Brexit is so blank, just anybody can talk about it without hesitation, repetition or deviation, and still not know what the hell they’re going on about.
Rumours have it that Brexit day may be delayed for up to two years, which will give dear old Theresa May enough time to hold as many general elections as she wants, until she gets rid of those dreadful Irish DUPpies, plus – for good measure – a second referendum so that the plebs who got it wrong last time, can actually get it right this time around. Even Nigel Farage will have enough time to get his party up and running, and Boris Johnson can review all the silly things he has said, and say them again.
Well, there’s no big deal concerning general elections because that’s part of democracy isn’t it? First past the post, and all that. But referendums? We haven’t had those for ages, and all of a sudden we get two in a row?
The English think they are free. They are free only at the time of parliamentary elections. – Jean-Jacques Rousseau
It all rather reminds me of my schooldays in London, in the early 70’s. Due to civil unrest in Ireland, and the IRA spilling fireworks in Central London, my parents wouldn’t allow me and my baby brother to travel on the tube. To come back home from school, we took the 52 bus from Kensington High Street all the way to the very upmarket Kensal Rise. The only trouble was that, like the referendum, we actually hadn’t experienced the arrival of the aforementioned bus for the best part of an hour, until two such red-faced vehicles appeared at once. Frustrating, to say the least.
If leaders see any purpose in extending, which is not a certainty given the situation in the UK, they will not do a rolling cliff-edge but go long to ensure a decent period to solve the outstanding issues or batten down the hatches. – EU spokesman
250 years sounds just about like a decent period for UK politicians and Mr Jo Public to actually decide what they want, once they have decided what Brexit actually means.
And there lies the problem. A question was asked, on that fateful day in 2016, and nobody understood the subject matter. Brexit is so blank, just anybody can talk about it without so much as hesitating, repeating or deviating, and still not know what the hell they’re going on about.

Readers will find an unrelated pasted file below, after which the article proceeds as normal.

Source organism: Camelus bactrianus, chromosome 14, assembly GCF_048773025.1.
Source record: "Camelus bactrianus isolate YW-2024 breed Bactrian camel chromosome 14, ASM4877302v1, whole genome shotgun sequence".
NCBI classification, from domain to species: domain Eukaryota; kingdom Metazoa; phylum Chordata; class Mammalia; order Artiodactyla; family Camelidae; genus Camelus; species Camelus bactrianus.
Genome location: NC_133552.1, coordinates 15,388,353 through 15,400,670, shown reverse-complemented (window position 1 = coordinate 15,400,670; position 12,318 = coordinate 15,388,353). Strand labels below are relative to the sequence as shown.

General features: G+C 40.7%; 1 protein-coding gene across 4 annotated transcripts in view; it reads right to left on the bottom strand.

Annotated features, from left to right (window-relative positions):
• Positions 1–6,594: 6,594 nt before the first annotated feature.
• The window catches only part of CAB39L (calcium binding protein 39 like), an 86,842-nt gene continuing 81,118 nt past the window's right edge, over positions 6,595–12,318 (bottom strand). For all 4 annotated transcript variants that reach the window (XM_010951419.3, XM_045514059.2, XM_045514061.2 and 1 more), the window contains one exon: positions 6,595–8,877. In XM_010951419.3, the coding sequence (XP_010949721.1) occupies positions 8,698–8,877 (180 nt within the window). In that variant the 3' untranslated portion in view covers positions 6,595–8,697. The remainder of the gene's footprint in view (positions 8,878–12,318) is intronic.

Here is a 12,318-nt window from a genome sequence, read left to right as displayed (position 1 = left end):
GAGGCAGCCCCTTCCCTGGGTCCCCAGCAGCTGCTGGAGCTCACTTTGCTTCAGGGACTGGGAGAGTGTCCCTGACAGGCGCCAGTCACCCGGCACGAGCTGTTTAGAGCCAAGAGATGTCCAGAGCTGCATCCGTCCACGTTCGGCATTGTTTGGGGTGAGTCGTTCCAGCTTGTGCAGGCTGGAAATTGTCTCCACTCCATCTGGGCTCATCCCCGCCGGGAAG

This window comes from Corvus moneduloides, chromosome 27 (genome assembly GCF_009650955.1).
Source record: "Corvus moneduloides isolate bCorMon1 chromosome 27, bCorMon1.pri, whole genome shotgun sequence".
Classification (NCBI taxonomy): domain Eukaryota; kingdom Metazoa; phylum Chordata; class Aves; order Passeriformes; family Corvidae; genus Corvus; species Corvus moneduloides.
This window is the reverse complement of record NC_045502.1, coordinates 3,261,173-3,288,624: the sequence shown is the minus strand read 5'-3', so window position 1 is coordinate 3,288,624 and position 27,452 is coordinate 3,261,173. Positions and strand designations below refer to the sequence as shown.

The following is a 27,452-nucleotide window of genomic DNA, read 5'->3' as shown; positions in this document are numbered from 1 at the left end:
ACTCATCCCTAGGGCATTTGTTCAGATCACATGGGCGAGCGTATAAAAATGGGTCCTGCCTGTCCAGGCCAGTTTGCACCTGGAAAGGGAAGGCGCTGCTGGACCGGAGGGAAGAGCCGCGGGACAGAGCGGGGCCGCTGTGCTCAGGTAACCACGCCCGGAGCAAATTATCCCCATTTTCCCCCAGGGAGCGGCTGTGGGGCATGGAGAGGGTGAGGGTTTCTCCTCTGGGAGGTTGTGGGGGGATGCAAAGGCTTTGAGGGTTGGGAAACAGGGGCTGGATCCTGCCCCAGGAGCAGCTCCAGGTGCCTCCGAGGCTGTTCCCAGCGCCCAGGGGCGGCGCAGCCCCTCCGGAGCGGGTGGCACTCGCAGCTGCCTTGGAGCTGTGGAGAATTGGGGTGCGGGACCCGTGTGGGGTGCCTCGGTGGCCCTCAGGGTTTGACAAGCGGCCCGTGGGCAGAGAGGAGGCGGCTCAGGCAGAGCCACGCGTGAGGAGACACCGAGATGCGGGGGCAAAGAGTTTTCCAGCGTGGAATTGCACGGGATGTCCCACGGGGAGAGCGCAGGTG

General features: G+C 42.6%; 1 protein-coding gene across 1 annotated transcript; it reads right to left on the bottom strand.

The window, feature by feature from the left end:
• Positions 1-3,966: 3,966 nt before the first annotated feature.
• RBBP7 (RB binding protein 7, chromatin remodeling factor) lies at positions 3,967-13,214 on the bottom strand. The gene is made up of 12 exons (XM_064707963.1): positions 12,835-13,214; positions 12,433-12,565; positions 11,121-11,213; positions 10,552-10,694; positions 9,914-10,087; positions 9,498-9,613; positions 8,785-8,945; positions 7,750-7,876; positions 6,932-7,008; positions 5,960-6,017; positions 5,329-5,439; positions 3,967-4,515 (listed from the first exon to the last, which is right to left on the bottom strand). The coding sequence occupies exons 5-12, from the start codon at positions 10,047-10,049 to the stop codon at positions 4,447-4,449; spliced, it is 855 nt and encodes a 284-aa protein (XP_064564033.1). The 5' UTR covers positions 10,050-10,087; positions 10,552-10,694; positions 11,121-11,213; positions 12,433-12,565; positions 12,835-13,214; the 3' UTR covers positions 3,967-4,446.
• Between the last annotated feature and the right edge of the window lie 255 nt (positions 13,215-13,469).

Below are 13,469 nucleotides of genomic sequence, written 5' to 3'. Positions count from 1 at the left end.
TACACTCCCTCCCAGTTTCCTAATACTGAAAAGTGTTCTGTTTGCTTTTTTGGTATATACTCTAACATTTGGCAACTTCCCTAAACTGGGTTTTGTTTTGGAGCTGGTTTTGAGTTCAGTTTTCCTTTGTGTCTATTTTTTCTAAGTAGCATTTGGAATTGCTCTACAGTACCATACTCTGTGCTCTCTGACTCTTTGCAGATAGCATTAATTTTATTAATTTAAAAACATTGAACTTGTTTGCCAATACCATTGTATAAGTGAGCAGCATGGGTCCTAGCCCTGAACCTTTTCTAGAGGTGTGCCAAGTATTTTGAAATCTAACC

According to the Guardian,
Concerns emerged as May flew in to the Red Sea resort of Sharm el-Sheik for an EU-Arab league of states summit on Sunday…
A sign that things may not be what they seem, as Theresa May mistakes one summit for another. She is as confused as the rest of us and, by constantly delaying the impending defeat of her Brexit plans A, B, and C, simply ignoring the fact that any sort of Brexit deal that does not comprise a hard border in Ireland, is no better than the present deal – staying in the EU.
It seems hard to understand what Westminster actually wants, apart from the no-deal that it doesn’t want. Will it be Canada +, Norway ±, Switzerland, or simply WTO? Are the choices embarrassingly simple, or simply embarrassing? In both cases, the UK resembles a Persian cat I once had who sat for hours in front of the garden door, not knowing whether to stay indoors or to go out into the cold.
In delaying a meaningful vote (if such a vote exists in the context of Brexit) until a few days before the 29th March, Theresa May is being either extremely cool about the whole affair, or extremely ignorant about the consequences of her actions. Unless, of course, that she is bluffing and relying on a last-minute panick attack, where the MP’s will suddenly accept her Brexit agreement with all that it entails.
The present political discourse over Brexit is a lyrical mixture of not knowing what you want, ignoring what you don’t want, and not taking seriously the true issue concerning what you are really going to get.
In that wonderful radio show “Just A Minute,” where the contestants had to speak for 60 seconds on a completely ludicrous subject, without so much as a single hesitation, deviation, or repetition, the Brexiteers would have continued long after the minute was up. And that’s the beauty about Brexit – the less it makes sense, the more you can talk about it, if you have the necessary talent to do so. A beautiful example of this immeasurable talent, is when Sheila Hancock talked about how to win a Brexit-like argument.
Well it varies according to the person that you are arguing with. Should it be a child that you are having a contretemps with, the ideal is deviation tactics. For instance Lola Lupin who I mentioned before won’t eat her dinner. So what I do is say, “yes it is rotten food, let us sing a song”, making sure that that particular chanson has a few vowels in it that require her to open her mouth! During which I pop the spoon in and I have won the argument. However, if it is an argument with a person that knows their subject what I do is nod sagely and smile superciliously, let them ramble on, and at the end I say “well I’m sorry, I think you’re completely wrong”, turn on my heels and leave. I… (“Episode 633”. Just a Minute. Season 50. 25/7/2005)
I have this weird feeling that the UK might just do the same – leave, in order to win the argument. Don’t you?